It’s sad and shocking to see the devastation in Italy from the recent earthquakes in Italy and the widespread flooding in Louisiana. Natural catastrophes are always difficult, particularly when there is heavy loss of life and when the devastation is severe enough to cause severe dislocation and change the character of a place. Our hearts go out to victims – we’ve listed some relief efforts at the end of this post.
When disasters occur, it’s also human nature to wonder: could it happen here? Let’s take a look.
New England & earthquakes
While some regions are more geographically disposed to certain catastrophic events like earthquakes, they can indeed happen anywhere. Most of the recent New England earthquakes have been minor, but we can and have experienced more severe quakes, such as the 1755 earthquake off Cape Ann, which registered at more than 6.0. While the odds are in our favor, experts say that the chance of a damaging earthquake in New England is not zero.
Plus, an earthquake doe not need to be devastating in scope to cause property damage and typical homeowners insurance policies do not cover damage from earthquakes. This video from the Insurance Information Institute talks about earthquake damage and offers some great advice that would increase the safety of your home and property regardless of whether we ever experience a damaging quake.
Floods & New England
Floods know no geographic boundaries. While people who live near rivers, oceans or in flood plains are at the most risk, many New Englanders have been taken by surprise by flash flooding from storms. According to a list of US Floods from 2001 to the present, floods are generally caused by excessive rainfall, excessive snowmelt, storm surge from hurricanes, and dam failure.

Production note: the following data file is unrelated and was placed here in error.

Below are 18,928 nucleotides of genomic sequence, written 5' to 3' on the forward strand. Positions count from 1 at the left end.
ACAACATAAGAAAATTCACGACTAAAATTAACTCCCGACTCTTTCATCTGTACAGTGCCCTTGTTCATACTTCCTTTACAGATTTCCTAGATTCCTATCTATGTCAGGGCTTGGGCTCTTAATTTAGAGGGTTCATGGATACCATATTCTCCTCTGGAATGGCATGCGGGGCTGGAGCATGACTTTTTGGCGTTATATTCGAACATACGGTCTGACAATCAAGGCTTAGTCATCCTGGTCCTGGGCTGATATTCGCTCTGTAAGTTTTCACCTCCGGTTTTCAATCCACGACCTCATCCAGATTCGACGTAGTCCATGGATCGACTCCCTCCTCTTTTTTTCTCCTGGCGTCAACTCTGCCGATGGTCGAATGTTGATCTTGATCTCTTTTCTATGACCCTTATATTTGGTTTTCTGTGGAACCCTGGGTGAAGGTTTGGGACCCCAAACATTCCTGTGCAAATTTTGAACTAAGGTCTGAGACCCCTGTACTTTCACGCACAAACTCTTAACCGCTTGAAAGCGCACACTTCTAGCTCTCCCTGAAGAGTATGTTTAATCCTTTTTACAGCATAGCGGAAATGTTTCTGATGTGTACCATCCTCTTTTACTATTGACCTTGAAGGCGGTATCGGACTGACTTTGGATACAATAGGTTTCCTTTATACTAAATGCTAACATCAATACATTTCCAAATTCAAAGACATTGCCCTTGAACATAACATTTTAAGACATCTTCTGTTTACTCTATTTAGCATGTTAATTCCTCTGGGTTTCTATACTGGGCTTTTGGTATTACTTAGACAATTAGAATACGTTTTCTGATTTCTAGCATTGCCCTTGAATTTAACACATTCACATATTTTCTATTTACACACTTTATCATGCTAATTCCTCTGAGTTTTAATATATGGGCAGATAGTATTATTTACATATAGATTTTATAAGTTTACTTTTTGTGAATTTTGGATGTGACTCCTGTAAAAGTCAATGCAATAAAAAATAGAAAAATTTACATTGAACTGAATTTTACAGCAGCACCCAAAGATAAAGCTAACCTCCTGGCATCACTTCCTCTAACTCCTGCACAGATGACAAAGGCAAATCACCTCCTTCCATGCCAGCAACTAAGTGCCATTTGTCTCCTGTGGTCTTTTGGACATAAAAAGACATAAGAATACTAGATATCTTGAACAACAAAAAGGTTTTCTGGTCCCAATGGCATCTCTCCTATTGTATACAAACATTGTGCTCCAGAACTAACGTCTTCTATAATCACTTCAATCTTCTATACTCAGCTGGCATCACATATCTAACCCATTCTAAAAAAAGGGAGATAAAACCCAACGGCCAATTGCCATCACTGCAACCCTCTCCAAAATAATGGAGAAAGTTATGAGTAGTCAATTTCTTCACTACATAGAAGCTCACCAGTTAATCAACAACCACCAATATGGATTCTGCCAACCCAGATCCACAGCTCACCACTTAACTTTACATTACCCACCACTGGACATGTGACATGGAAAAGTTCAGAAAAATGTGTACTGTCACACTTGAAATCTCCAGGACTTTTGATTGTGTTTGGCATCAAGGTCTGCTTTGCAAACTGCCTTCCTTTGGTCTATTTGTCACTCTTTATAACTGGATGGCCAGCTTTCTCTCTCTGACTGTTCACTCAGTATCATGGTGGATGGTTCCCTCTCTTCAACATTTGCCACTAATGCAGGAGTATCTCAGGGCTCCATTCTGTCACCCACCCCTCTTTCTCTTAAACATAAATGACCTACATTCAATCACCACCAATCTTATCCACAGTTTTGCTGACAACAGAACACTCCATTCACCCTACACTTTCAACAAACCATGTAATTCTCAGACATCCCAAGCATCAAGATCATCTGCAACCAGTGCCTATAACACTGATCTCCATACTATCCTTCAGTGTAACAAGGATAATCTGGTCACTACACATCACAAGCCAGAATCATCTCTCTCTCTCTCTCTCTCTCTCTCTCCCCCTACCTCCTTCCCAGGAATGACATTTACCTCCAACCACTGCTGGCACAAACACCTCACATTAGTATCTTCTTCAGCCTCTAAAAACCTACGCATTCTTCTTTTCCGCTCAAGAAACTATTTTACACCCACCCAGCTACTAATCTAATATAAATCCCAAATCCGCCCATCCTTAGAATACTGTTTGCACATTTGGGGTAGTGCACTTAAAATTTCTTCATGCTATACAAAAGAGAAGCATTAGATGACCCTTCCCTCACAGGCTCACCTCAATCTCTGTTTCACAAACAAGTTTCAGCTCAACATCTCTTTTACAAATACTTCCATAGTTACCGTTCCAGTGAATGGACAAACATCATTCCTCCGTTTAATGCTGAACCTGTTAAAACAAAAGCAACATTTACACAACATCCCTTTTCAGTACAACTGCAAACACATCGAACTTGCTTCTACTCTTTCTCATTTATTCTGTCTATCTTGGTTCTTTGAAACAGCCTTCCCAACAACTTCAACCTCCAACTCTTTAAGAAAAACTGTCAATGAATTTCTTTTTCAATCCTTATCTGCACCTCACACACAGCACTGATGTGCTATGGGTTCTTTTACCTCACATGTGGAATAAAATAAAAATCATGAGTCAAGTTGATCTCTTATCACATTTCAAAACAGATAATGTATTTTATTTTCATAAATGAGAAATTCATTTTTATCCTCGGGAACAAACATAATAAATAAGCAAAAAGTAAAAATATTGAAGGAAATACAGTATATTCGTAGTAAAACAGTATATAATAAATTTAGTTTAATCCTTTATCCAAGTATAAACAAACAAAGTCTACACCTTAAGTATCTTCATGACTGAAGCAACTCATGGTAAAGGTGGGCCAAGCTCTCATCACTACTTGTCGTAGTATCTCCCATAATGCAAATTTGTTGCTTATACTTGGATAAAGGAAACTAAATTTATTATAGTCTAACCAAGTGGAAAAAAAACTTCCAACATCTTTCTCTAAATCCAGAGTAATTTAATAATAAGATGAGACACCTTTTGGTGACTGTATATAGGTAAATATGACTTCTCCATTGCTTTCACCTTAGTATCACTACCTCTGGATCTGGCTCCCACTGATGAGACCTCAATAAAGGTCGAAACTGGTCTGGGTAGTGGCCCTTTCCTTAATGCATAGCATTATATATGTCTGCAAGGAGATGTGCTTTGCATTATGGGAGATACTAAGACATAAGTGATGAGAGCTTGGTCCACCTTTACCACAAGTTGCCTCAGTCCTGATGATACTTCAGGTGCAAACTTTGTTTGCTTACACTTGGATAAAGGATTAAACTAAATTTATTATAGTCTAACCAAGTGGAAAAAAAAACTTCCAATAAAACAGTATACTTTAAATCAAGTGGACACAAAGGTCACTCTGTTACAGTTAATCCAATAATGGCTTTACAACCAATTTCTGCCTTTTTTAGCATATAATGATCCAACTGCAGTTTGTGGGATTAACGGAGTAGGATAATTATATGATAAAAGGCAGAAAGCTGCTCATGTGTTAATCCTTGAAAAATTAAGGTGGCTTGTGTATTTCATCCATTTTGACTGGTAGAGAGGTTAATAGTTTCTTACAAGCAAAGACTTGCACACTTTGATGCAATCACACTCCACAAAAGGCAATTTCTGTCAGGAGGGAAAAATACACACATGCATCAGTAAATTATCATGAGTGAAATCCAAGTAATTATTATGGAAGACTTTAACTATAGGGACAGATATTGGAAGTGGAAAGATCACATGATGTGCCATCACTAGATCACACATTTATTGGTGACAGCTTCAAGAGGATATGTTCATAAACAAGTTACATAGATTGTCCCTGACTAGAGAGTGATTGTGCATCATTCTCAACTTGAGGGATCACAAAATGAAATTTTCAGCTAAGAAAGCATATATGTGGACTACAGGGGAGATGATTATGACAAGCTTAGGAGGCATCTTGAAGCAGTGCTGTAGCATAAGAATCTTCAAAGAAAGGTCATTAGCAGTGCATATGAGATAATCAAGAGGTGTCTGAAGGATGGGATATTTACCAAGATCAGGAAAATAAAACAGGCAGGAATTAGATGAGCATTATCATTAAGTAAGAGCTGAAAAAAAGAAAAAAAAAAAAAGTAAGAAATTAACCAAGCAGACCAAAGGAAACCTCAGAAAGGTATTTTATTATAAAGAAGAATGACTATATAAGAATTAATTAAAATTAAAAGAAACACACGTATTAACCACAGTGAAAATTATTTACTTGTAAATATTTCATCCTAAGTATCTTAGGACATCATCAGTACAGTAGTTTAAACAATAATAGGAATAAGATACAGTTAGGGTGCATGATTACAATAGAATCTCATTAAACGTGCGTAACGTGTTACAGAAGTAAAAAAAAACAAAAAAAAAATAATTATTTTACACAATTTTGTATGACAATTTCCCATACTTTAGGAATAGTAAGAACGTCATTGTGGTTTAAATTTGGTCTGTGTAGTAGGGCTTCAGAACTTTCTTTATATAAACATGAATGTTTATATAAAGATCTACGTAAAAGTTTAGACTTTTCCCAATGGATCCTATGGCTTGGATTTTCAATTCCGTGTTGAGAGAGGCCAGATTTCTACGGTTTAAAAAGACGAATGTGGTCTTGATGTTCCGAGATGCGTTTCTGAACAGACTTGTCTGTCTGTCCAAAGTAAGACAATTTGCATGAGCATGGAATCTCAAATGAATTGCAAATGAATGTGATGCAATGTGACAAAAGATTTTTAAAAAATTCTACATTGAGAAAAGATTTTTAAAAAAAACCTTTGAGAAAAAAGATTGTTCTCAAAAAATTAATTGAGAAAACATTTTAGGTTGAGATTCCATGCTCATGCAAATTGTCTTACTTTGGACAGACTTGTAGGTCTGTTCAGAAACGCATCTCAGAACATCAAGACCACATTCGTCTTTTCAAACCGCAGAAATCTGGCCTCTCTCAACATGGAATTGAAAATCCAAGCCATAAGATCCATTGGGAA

Some old timers may recall the The Great New England Flood of 1936 but we’ve had some recent doozies too: Hurricane Irene caused severe flooding. NECN cites other historic floods that wreaked havoc in our region.
Flash floods can be very dangerous and can take quite a toll on property. And, as with earthquakes, typical homeowners insurance does not cover flood damage. You need a separate flood insurance policy to be covered – and your policy must be in place for at least 30 days to be in effect, so a last-minute purchase when you hear about flooding potential would be too late. For more on protecting yourself from flood damage, see these posts:
September is a good time to focus on these matters since it September is National Preparedness Month. Ready.gov has before, during and after advice for all types of emergencies including floods, hurricanes, earthquakes, blizzards and more.
Disaster relief for Italian Earthquakes
Disaster relief for Louisiana floods